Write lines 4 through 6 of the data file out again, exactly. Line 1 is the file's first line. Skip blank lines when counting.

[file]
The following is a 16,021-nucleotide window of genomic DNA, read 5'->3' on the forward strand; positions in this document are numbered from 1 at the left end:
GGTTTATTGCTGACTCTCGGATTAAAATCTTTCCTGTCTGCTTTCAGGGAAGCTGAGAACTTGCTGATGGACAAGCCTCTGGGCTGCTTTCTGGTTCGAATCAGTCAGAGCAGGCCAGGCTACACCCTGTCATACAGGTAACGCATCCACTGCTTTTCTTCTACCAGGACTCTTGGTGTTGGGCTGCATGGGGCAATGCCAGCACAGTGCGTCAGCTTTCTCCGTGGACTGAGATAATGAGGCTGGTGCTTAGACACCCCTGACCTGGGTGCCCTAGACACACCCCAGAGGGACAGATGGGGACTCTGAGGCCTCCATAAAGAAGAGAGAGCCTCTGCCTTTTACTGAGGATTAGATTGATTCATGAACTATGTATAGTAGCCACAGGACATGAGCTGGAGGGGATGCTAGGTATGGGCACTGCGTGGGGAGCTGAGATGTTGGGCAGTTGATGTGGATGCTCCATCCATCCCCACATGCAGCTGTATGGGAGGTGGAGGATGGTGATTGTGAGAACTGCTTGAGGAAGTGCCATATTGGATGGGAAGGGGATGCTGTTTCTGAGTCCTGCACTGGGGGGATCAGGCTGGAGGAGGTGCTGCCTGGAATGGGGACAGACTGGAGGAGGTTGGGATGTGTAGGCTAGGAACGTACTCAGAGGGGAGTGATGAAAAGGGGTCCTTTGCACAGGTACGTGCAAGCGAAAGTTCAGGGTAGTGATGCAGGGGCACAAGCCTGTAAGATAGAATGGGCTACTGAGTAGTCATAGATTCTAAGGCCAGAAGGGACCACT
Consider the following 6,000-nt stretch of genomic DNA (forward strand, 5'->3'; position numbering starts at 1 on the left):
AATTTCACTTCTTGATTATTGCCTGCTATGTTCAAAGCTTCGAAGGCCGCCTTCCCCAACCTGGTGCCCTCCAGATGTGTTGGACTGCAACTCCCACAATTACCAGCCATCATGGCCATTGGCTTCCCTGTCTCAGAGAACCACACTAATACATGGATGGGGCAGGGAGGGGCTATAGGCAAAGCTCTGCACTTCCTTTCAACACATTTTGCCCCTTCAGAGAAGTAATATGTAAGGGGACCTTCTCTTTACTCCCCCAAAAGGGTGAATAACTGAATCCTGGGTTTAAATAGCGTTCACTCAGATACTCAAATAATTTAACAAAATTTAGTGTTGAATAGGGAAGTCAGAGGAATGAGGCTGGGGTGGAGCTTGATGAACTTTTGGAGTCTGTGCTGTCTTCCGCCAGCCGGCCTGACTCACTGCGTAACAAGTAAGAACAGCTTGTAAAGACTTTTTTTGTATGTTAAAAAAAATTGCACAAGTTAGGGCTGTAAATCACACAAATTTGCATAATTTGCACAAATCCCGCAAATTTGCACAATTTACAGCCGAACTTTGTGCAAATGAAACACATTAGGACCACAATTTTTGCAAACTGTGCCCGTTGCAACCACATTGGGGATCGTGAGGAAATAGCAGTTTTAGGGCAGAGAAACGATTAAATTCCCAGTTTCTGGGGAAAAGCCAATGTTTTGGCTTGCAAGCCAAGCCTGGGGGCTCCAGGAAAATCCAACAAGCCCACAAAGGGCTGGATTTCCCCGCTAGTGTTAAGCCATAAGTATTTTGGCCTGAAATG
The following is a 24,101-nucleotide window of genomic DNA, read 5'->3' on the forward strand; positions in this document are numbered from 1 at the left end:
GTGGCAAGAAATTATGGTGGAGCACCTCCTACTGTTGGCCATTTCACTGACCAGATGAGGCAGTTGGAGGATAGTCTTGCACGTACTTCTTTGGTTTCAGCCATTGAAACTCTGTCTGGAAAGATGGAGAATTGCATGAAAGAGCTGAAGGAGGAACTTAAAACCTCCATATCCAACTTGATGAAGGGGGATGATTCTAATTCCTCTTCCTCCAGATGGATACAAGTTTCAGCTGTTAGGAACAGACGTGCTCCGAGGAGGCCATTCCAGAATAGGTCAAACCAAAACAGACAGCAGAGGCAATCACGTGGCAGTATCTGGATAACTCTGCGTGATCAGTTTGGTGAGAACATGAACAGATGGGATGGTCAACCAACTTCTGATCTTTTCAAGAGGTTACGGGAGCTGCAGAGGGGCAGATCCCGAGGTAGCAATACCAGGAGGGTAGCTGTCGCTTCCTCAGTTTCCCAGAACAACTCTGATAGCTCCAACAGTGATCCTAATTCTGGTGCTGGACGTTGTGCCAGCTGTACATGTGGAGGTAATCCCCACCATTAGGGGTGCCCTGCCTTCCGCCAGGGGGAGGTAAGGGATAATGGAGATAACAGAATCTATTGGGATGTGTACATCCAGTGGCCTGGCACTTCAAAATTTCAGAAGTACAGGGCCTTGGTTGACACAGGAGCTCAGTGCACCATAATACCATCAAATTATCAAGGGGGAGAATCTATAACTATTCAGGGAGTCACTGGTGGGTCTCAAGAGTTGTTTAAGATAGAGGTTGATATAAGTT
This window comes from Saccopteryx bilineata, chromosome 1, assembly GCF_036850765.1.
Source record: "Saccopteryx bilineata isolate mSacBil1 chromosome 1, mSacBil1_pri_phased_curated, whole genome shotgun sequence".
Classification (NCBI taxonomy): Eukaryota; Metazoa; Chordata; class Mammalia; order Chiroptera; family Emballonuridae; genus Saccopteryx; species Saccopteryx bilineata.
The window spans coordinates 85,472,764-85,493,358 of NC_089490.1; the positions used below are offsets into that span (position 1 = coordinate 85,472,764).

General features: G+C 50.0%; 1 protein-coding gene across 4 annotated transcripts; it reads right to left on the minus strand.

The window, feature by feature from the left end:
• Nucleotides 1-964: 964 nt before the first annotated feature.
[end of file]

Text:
AATTTCACTTCTTGATTATTGCCTGCTATGTTCAAAGCTTCGAAGGCCGCCTTCCCCAACCTGGTGCCCTCCAGATGTGTTGGACTGCAACTCCCACAATTACCAGCCATCATGGCCATTGGCTTCCCTGTCTCAGAGAACCACACTAATACATGGATGGGGCAGGGAGGGGCTATAGGCAAAGCTCTGCACTTCCTTTCAACACATTTTGCCCCTTCAGAGAAGTAATATGTAAGGGGACCTTCTCTTTACTCCCCCAAAAGGGTGAATAACTGAATCCTGGGTTTAAATAGCGTTCACTCAGATACTCAAATAATTTAACAAAATTTAGTGTTGAATAGGGAAGTCAGAGGAATGAGGCTGGGGTGGAGCTTGATGAACTTTTGGAGTCTGTGCTGTCTTCCGCCAGCCGGCCTGACTCACTGCGTAACAAGTAAGAACAGCTTGTAAAGACTTTTTTTGTATGTTAAAAAAAATTGCACAAGTTAGGGCTGTAAATCACACAAATTTGCATAATTTGCACAAATCCCGCAAATTTGCACAATTTACAGCCGAACTTTGTGCAAATGAAACACATTAGGACCACAATTTTTGCAAACTGTGCCCGTTGCAACCACATTGGGGATCGTGAGGAAATAGCAGTTTTAGGGCAGAGAAACGATTAAATTCCCAGTTTCTGGGGAAAAGCCAATGTTTTGGCTTGCAAGCCAAGCCTGGGGGCTCCAGGAAAATCCAACAAGCCCACAAAGGGCTGGATTTCCCCGCTAGTGTTAAGCCATAAGTATTTTGGCCTGAAATG
The following is a 24,101-nucleotide window of genomic DNA, read 5'->3' on the forward strand; positions in this document are numbered from 1 at the left end:
GTGGCAAGAAATTATGGTGGAGCACCTCCTACTGTTGGCCATTTCACTGACCAGATGAGGCAGTTGGAGGATAGTCTTGCACGTACTTCTTTGGTTTCAGCCATTGAAACTCTGTCTGGAAAGATGGAGAATTGCATGAAAGAGCTGAAGGAGGAACTTAAAACCTCCATATCCAACTTGATGAAGGGGGATGATTCTAATTCCTCTTCCTCCAGATGGATACAAGTTTCAGCTGTTAGGAACAGACGTGCTCCGAGGAGGCCATTCCAGAATAGGTCAAACCAAAACAGACAGCAGAGGCAATCACGTGGCAGTATCTGGATAACTCTGCGTGATCAGTTTGGTGAGAACATGAACAGATGGGATGGTCAACCAACTTCTGATCTTTTCAAGAGGTTACGGGAGCTGCAGAGGGGCAGATCCCGAGGTAGCAATACCAGGAGGGTAGCTGTCGCTTCCTCAGTTTCCCAGAACAACTCTGATAGCTCCAACAGTGATCCTAATTCTGGTGCTGGACGTTGTGCCAGCTGTACATGTGGAGGTAATCCCCACCATTAGGGGTGCCCTGCCTTCCGCCAGGGGGAGGTAAGGGATAATGGAGATAACAGAATCTATTGGGATGTGTACATCCAGTGGCCTGGCACTTCAAAATTTCAGAAGTACAGGGCCTTGGTTGACACAGGAGCTCAGTGCACCATAATACCATCAAATTATCAAGGGGGAGAATCTATAACTATTCAGGGAGTCACTGGTGGGTCTCAAGAGTTGTTTAAGATAGAGGTTGATATAAGTT